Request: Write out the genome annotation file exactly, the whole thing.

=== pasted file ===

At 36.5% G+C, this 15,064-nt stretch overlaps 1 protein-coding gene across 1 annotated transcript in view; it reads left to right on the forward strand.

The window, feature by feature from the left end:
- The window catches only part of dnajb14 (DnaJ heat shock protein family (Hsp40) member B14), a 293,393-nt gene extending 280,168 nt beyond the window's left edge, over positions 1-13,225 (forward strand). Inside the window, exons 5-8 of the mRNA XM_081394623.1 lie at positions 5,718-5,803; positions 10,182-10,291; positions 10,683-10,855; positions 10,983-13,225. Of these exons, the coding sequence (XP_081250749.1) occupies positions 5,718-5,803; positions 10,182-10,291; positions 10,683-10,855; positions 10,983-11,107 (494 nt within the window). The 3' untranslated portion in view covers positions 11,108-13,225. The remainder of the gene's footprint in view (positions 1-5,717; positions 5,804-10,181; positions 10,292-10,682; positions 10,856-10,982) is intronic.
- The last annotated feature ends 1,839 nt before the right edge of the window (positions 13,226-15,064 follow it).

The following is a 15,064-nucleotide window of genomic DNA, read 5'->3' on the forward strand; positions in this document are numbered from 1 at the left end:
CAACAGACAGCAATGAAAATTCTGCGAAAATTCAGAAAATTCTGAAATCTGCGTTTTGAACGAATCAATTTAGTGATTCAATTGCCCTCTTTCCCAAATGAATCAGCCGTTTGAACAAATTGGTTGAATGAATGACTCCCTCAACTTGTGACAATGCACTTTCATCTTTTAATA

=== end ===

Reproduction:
At 36.5% G+C, this 15,064-nt stretch overlaps 1 protein-coding gene across 1 annotated transcript in view; it reads left to right on the forward strand.

The window, feature by feature from the left end:
- The window catches only part of dnajb14 (DnaJ heat shock protein family (Hsp40) member B14), a 293,393-nt gene extending 280,168 nt beyond the window's left edge, over positions 1-13,225 (forward strand). Inside the window, exons 5-8 of the mRNA XM_081394623.1 lie at positions 5,718-5,803; positions 10,182-10,291; positions 10,683-10,855; positions 10,983-13,225. Of these exons, the coding sequence (XP_081250749.1) occupies positions 5,718-5,803; positions 10,182-10,291; positions 10,683-10,855; positions 10,983-11,107 (494 nt within the window). The 3' untranslated portion in view covers positions 11,108-13,225. The remainder of the gene's footprint in view (positions 1-5,717; positions 5,804-10,181; positions 10,292-10,682; positions 10,856-10,982) is intronic.
- The last annotated feature ends 1,839 nt before the right edge of the window (positions 13,226-15,064 follow it).

The following is a 15,064-nucleotide window of genomic DNA, read 5'->3' on the forward strand; positions in this document are numbered from 1 at the left end:
CAACAGACAGCAATGAAAATTCTGCGAAAATTCAGAAAATTCTGAAATCTGCGTTTTGAACGAATCAATTTAGTGATTCAATTGCCCTCTTTCCCAAATGAATCAGCCGTTTGAACAAATTGGTTGAATGAATGACTCCCTCAACTTGTGACAATGCACTTTCATCTTTTAATA